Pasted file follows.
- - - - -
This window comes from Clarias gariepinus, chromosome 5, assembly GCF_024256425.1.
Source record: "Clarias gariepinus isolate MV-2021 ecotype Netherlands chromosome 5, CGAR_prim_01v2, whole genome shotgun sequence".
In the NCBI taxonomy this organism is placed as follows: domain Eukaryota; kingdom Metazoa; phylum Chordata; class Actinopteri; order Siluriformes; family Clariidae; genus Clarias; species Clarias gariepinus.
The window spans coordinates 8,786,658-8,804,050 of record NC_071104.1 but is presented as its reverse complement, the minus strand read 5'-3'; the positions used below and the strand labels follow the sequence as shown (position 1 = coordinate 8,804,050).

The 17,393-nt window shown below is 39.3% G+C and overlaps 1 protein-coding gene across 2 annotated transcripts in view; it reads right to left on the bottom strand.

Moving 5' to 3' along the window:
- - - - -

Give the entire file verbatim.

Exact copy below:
This window comes from Clarias gariepinus, chromosome 5, assembly GCF_024256425.1.
Source record: "Clarias gariepinus isolate MV-2021 ecotype Netherlands chromosome 5, CGAR_prim_01v2, whole genome shotgun sequence".
In the NCBI taxonomy this organism is placed as follows: domain Eukaryota; kingdom Metazoa; phylum Chordata; class Actinopteri; order Siluriformes; family Clariidae; genus Clarias; species Clarias gariepinus.
The window spans coordinates 8,786,658-8,804,050 of record NC_071104.1 but is presented as its reverse complement, the minus strand read 5'-3'; the positions used below and the strand labels follow the sequence as shown (position 1 = coordinate 8,804,050).

The 17,393-nt window shown below is 39.3% G+C and overlaps 1 protein-coding gene across 2 annotated transcripts in view; it reads right to left on the bottom strand.

Moving 5' to 3' along the window: